This essay was the front-page feature of the October 28, 1971, issue of the Williams Advocate, a student newspaper at Williams College. At the school’s commencement in 1972, the article received the Henry Rutgers Conger Memorial Literary Prize for the best piece of student journalism appearing in an undergraduate publication during the year.  A separate commentary elaborates on events before and after this story.



The Homosexual at Williams: Coming Out


            The Williams Faculty Minutes for September 24, 1934, report newly installed President Tyler Dennett’s concern with “the value of contact with the students and his desire to do preventive work to the end that queer boys, and maladjustments, which come to the attention of the Faculty, be reported at once to the Assistant Dean.” (What happened to such persons after their discovery is anyone’s guess.)

            That brief, ambiguous entry is the only recorded incident concerning homosexuality at Williams. But lack of recognition has little to do with actual numbers. Statistics compel the existence of a gay population in any community. Kinsey reports that at least 4 percent of any population is exclusively homosexual throughout adult life while 46 percent “engages in both heterosexual and homosexual activities, or reacts to persons of both sexes, in the course of their adult lives.” (Sexual Behavior in the Human Male, p. 656.)

            The question is how has the College’s gay population been able to develop an identity?

            “Well, some write graffiti on bathroom walls,” answers Roy (a pseudonym). “The men’s room in the basement of Stetson Hall, for instance, has had a good one for some time: ‘Gay, young, and goodlooking’ I think it says, plus a name and telephone number. One of the stalls in a Bronfman lavatory is also a reliable place for choice tidbits of local gay news and propositions.”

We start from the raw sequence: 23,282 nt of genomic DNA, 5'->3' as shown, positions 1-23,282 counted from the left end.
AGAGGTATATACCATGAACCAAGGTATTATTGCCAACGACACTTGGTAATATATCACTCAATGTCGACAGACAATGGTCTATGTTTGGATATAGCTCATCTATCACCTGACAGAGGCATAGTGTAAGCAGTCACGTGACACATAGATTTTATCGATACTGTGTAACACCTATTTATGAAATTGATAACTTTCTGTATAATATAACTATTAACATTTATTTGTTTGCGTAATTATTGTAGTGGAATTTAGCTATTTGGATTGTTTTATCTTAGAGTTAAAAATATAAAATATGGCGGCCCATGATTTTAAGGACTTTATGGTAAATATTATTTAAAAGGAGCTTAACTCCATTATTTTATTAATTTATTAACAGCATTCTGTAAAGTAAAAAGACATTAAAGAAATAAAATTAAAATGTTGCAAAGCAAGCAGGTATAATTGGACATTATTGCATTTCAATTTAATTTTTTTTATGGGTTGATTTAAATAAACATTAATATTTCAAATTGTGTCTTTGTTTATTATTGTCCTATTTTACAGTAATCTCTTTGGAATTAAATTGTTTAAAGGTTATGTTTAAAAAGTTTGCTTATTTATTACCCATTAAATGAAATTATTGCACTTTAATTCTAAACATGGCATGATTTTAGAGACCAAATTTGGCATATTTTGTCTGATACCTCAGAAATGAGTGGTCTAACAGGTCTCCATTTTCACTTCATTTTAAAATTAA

Roy is a senior at Williams, a conscientious, no-nonsense sort, who hopes to enter law school next year. He has a nervous habit of playing with his watch to occupy his hands if he’s studying or in class or talking to someone. Asked about his sexual preference, he unhesitantly replies that he finds men more erotically stimulating than women.

            “I don’t want to define myself too narrowly though,” he quickly adds. “In saying I’m either hetero- or homosexual, I immediately exclude about half of all my potential for erotic pleasure. Andrew Crider in the Psychology Department would call that ‘the fallacy of misplaced concreteness.’”

            He grinned, looked at his watch, and went on.

            “That means if I assume an exclusive orientation, I do injustice to an infinite variety of interpersonal relationships, both Platonic and sensual. In other words, why should I restrict myself before exploring the limits of my social-sexual surroundings?”

            Has he been able to explore in Williamstown?

            “Not in the least. The students here are really uptight to conform to heterosexual mores. If there’s just the slightest hint that things aren’t on the straight and narrow, ostracism, at best, is the result. The lumber-jacket, macho reputation of the fraternity days still fits.”

            He hesitated, then qualified his response.